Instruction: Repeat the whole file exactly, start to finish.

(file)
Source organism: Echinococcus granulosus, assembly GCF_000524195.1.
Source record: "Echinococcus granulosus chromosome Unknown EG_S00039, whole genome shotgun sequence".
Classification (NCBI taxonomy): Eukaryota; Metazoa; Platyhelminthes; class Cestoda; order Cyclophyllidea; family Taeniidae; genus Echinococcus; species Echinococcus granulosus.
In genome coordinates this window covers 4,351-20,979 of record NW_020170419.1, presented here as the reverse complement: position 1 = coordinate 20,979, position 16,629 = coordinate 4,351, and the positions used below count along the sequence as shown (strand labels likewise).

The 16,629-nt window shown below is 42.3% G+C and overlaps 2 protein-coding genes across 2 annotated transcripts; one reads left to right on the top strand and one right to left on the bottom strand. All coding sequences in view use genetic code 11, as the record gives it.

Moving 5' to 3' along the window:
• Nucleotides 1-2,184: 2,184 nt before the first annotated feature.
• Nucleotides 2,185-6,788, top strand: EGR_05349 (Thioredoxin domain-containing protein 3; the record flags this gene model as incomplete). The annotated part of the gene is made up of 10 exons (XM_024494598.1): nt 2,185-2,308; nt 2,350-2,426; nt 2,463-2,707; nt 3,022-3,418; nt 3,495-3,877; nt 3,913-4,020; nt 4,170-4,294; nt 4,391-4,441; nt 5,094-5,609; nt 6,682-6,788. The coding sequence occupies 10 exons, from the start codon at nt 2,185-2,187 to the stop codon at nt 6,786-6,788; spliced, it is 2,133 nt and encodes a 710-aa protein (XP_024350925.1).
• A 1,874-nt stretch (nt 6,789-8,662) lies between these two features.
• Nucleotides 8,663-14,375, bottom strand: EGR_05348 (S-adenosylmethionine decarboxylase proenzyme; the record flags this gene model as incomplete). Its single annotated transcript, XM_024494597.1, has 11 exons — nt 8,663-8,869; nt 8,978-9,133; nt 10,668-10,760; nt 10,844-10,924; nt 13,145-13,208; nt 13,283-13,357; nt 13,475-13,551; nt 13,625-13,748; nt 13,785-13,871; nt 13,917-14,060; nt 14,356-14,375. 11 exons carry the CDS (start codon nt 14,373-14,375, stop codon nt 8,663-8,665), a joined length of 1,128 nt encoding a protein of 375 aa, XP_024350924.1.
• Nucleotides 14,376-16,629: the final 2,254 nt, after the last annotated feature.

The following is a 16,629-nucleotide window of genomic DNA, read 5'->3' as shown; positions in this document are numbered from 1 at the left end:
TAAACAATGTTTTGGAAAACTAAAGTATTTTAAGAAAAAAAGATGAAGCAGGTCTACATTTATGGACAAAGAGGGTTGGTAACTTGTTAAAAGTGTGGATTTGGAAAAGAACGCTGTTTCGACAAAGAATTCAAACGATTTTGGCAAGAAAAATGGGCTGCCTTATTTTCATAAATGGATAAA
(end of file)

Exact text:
Source organism: Echinococcus granulosus, assembly GCF_000524195.1.
Source record: "Echinococcus granulosus chromosome Unknown EG_S00039, whole genome shotgun sequence".
Classification (NCBI taxonomy): Eukaryota; Metazoa; Platyhelminthes; class Cestoda; order Cyclophyllidea; family Taeniidae; genus Echinococcus; species Echinococcus granulosus.
In genome coordinates this window covers 4,351-20,979 of record NW_020170419.1, presented here as the reverse complement: position 1 = coordinate 20,979, position 16,629 = coordinate 4,351, and the positions used below count along the sequence as shown (strand labels likewise).

The 16,629-nt window shown below is 42.3% G+C and overlaps 2 protein-coding genes across 2 annotated transcripts; one reads left to right on the top strand and one right to left on the bottom strand. All coding sequences in view use genetic code 11, as the record gives it.

Moving 5' to 3' along the window:
• Nucleotides 1-2,184: 2,184 nt before the first annotated feature.
• Nucleotides 2,185-6,788, top strand: EGR_05349 (Thioredoxin domain-containing protein 3; the record flags this gene model as incomplete). The annotated part of the gene is made up of 10 exons (XM_024494598.1): nt 2,185-2,308; nt 2,350-2,426; nt 2,463-2,707; nt 3,022-3,418; nt 3,495-3,877; nt 3,913-4,020; nt 4,170-4,294; nt 4,391-4,441; nt 5,094-5,609; nt 6,682-6,788. The coding sequence occupies 10 exons, from the start codon at nt 2,185-2,187 to the stop codon at nt 6,786-6,788; spliced, it is 2,133 nt and encodes a 710-aa protein (XP_024350925.1).
• A 1,874-nt stretch (nt 6,789-8,662) lies between these two features.
• Nucleotides 8,663-14,375, bottom strand: EGR_05348 (S-adenosylmethionine decarboxylase proenzyme; the record flags this gene model as incomplete). Its single annotated transcript, XM_024494597.1, has 11 exons — nt 8,663-8,869; nt 8,978-9,133; nt 10,668-10,760; nt 10,844-10,924; nt 13,145-13,208; nt 13,283-13,357; nt 13,475-13,551; nt 13,625-13,748; nt 13,785-13,871; nt 13,917-14,060; nt 14,356-14,375. 11 exons carry the CDS (start codon nt 14,373-14,375, stop codon nt 8,663-8,665), a joined length of 1,128 nt encoding a protein of 375 aa, XP_024350924.1.
• Nucleotides 14,376-16,629: the final 2,254 nt, after the last annotated feature.

The following is a 16,629-nucleotide window of genomic DNA, read 5'->3' as shown; positions in this document are numbered from 1 at the left end:
TAAACAATGTTTTGGAAAACTAAAGTATTTTAAGAAAAAAAGATGAAGCAGGTCTACATTTATGGACAAAGAGGGTTGGTAACTTGTTAAAAGTGTGGATTTGGAAAAGAACGCTGTTTCGACAAAGAATTCAAACGATTTTGGCAAGAAAAATGGGCTGCCTTATTTTCATAAATGGATAAA